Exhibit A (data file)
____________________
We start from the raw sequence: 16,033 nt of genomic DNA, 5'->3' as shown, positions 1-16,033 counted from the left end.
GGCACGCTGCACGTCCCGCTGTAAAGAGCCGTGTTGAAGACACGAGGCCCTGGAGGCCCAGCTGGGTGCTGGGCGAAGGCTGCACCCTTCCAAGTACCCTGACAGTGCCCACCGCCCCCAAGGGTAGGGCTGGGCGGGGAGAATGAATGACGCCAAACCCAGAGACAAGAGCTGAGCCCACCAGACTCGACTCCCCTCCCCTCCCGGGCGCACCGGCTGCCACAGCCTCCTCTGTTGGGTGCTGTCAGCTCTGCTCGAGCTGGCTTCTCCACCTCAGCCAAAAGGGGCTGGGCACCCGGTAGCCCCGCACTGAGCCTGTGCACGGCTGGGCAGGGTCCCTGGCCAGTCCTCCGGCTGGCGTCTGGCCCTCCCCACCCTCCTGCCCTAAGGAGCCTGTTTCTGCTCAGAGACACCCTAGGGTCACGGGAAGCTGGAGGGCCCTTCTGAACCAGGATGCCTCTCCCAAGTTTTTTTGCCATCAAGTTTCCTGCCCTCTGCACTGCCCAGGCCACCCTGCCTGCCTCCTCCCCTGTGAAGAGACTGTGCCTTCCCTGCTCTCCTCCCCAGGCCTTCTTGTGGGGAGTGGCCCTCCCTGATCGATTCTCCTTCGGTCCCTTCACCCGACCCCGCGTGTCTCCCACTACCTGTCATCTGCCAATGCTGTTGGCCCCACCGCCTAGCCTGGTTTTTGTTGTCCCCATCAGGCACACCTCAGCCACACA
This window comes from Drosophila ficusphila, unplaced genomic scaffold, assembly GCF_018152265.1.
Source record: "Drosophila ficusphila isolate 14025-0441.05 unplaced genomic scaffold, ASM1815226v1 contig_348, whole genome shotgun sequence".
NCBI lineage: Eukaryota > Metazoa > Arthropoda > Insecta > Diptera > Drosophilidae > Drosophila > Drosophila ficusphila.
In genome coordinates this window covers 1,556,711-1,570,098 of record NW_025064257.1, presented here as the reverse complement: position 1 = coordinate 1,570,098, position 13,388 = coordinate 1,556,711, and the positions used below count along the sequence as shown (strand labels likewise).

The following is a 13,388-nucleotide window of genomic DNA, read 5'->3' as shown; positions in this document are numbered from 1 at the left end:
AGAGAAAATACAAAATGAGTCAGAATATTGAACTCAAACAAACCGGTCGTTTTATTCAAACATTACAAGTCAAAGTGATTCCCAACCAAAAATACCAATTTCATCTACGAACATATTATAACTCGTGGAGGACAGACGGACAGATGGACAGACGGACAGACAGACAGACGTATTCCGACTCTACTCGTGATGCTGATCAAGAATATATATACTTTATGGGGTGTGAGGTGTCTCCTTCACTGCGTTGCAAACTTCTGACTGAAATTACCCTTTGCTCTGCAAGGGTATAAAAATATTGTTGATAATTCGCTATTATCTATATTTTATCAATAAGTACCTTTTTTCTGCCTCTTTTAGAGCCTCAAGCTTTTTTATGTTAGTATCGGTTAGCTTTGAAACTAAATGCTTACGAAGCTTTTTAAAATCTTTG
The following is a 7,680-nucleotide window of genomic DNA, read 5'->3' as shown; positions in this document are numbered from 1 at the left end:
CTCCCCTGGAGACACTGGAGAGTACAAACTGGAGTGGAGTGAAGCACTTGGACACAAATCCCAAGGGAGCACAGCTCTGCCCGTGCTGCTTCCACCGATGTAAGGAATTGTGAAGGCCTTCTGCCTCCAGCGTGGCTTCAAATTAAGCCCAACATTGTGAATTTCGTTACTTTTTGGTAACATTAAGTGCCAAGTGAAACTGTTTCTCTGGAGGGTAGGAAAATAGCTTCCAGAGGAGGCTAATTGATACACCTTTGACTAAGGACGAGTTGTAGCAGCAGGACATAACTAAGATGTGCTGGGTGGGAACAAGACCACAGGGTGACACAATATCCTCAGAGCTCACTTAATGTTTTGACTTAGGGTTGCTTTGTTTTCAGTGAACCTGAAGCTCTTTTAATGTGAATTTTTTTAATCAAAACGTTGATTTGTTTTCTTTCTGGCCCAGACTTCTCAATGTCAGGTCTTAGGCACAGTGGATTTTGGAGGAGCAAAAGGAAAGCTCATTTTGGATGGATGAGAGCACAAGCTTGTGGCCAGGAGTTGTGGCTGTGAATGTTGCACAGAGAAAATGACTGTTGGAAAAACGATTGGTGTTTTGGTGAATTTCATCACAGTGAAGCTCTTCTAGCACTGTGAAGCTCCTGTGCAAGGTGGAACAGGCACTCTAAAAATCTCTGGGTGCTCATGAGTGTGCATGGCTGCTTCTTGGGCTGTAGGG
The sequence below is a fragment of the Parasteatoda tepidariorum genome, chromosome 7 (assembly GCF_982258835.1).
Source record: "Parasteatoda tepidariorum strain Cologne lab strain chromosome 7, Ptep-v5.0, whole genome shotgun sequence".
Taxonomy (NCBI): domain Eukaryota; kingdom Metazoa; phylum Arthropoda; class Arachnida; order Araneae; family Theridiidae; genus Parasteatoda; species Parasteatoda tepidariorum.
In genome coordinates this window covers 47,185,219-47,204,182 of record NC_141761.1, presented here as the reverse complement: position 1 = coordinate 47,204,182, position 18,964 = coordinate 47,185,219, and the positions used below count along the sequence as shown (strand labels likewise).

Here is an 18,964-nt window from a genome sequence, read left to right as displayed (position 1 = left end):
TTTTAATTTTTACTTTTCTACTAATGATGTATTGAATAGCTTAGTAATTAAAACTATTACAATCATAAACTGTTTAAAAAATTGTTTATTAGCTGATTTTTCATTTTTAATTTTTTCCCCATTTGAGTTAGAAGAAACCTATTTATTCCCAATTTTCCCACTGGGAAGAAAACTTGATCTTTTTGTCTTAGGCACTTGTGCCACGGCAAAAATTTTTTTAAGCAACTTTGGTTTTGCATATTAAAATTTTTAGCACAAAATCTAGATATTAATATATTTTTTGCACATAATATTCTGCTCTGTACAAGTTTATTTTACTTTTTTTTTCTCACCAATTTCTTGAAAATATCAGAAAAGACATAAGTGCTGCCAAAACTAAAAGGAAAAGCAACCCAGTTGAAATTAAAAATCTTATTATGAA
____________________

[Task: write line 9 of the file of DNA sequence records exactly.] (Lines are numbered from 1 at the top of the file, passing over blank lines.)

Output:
The following is a 7,680-nucleotide window of genomic DNA, read 5'->3' as shown; positions in this document are numbered from 1 at the left end: